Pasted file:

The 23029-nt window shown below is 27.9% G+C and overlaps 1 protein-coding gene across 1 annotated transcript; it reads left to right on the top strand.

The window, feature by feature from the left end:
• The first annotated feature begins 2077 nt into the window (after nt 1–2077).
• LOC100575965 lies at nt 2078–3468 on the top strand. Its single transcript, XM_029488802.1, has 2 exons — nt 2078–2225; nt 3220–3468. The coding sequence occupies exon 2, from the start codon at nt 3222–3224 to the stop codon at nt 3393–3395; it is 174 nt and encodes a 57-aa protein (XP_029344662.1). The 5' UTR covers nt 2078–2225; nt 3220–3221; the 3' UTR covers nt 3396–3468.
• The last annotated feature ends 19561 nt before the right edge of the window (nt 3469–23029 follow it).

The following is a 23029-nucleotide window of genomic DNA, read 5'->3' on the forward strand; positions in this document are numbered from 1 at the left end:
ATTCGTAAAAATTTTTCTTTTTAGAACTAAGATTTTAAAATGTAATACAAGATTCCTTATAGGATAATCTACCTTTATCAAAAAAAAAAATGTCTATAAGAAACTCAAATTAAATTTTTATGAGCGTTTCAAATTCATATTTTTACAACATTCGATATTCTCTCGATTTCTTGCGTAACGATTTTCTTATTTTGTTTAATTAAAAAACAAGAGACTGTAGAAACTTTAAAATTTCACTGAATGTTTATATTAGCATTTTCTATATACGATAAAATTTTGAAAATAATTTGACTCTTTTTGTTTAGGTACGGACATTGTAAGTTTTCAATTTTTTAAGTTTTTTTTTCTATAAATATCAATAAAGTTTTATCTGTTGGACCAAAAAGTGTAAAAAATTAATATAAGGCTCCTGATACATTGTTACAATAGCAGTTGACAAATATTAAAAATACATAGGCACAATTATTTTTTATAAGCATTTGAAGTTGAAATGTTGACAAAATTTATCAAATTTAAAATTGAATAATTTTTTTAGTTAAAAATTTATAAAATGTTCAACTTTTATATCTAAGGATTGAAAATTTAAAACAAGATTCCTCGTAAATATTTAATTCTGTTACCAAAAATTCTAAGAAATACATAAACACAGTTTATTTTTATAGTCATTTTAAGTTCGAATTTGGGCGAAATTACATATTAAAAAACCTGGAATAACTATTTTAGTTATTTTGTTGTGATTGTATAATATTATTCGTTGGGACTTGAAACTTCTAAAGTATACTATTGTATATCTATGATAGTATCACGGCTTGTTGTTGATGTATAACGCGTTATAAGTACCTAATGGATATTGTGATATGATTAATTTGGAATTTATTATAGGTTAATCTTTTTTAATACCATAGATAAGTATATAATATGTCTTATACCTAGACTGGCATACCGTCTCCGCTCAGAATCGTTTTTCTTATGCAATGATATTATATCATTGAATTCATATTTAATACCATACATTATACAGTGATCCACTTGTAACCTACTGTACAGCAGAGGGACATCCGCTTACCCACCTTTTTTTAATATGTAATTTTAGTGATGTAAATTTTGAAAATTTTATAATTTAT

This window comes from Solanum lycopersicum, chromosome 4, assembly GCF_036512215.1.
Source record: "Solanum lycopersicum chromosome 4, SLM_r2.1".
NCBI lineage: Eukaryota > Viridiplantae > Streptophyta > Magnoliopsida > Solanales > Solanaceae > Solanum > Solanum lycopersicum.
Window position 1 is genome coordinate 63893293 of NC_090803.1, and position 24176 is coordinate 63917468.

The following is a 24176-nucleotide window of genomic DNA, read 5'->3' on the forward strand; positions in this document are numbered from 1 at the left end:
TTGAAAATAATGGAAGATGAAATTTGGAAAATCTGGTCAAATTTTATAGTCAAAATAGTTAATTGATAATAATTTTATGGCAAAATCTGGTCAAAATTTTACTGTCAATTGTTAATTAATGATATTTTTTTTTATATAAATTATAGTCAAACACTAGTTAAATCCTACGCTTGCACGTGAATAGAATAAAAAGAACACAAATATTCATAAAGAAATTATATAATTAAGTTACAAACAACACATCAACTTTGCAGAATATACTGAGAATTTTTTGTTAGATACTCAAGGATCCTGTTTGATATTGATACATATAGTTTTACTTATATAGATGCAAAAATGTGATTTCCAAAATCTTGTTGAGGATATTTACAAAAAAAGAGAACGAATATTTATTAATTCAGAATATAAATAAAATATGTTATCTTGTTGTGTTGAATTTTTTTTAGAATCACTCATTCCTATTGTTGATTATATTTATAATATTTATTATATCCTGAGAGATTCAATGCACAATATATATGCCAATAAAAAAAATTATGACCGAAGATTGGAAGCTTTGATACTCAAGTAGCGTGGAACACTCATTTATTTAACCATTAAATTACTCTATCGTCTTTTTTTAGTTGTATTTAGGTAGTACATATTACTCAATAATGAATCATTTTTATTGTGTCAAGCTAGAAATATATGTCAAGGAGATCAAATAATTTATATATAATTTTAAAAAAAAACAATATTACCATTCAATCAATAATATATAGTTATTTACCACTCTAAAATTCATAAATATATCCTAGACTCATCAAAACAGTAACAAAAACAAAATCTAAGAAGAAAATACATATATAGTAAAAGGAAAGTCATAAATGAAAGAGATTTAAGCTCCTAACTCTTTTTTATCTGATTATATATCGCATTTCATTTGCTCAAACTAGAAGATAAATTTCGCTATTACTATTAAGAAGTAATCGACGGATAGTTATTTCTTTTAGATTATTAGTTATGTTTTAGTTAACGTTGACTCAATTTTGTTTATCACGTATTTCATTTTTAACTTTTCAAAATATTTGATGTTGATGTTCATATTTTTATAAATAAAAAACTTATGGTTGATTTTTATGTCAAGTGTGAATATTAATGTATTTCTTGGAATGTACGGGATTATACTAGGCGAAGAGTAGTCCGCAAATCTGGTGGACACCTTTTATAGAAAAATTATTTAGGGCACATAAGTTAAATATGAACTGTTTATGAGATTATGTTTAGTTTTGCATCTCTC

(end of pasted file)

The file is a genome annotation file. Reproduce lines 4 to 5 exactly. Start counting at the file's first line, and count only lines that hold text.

• LOC100575965 lies at nt 2078–3468 on the top strand. Its single transcript, XM_029488802.1, has 2 exons — nt 2078–2225; nt 3220–3468. The coding sequence occupies exon 2, from the start codon at nt 3222–3224 to the stop codon at nt 3393–3395; it is 174 nt and encodes a 57-aa protein (XP_029344662.1). The 5' UTR covers nt 2078–2225; nt 3220–3221; the 3' UTR covers nt 3396–3468.
• The last annotated feature ends 19561 nt before the right edge of the window (nt 3469–23029 follow it).